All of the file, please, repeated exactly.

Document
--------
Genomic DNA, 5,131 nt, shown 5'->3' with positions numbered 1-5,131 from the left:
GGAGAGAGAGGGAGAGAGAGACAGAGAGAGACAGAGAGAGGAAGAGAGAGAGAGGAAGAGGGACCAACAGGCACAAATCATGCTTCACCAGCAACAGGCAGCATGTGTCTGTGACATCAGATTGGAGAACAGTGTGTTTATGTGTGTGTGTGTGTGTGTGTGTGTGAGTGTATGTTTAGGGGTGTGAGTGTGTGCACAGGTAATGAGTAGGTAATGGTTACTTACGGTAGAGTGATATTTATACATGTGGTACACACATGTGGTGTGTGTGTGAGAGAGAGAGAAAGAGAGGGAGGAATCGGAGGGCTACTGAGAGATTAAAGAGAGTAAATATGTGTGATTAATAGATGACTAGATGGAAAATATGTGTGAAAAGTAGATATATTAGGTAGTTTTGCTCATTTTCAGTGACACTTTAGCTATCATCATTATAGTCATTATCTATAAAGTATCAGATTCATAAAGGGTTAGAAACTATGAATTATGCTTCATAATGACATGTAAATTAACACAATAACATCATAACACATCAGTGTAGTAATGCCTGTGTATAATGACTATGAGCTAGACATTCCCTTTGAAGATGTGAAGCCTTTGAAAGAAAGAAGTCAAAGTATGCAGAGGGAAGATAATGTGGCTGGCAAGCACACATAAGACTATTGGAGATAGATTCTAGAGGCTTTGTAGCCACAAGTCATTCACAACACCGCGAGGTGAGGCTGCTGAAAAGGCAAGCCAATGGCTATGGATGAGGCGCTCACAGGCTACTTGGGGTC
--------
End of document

Genomic DNA, 5,131 nt, shown 5'->3' with positions numbered 1-5,131 from the left:
GGAGAGAGAGGGAGAGAGAGACAGAGAGAGACAGAGAGAGGAAGAGAGAGAGAGGAAGAGGGACCAACAGGCACAAATCATGCTTCACCAGCAACAGGCAGCATGTGTCTGTGACATCAGATTGGAGAACAGTGTGTTTATGTGTGTGTGTGTGTGTGTGTGTGTGAGTGTATGTTTAGGGGTGTGAGTGTGTGCACAGGTAATGAGTAGGTAATGGTTACTTACGGTAGAGTGATATTTATACATGTGGTACACACATGTGGTGTGTGTGTGAGAGAGAGAGAAAGAGAGGGAGGAATCGGAGGGCTACTGAGAGATTAAAGAGAGTAAATATGTGTGATTAATAGATGACTAGATGGAAAATATGTGTGAAAAGTAGATATATTAGGTAGTTTTGCTCATTTTCAGTGACACTTTAGCTATCATCATTATAGTCATTATCTATAAAGTATCAGATTCATAAAGGGTTAGAAACTATGAATTATGCTTCATAATGACATGTAAATTAACACAATAACATCATAACACATCAGTGTAGTAATGCCTGTGTATAATGACTATGAGCTAGACATTCCCTTTGAAGATGTGAAGCCTTTGAAAGAAAGAAGTCAAAGTATGCAGAGGGAAGATAATGTGGCTGGCAAGCACACATAAGACTATTGGAGATAGATTCTAGAGGCTTTGTAGCCACAAGTCATTCACAACACCGCGAGGTGAGGCTGCTGAAAAGGCAAGCCAATGGCTATGGATGAGGCGCTCACAGGCTACTTGGGGTC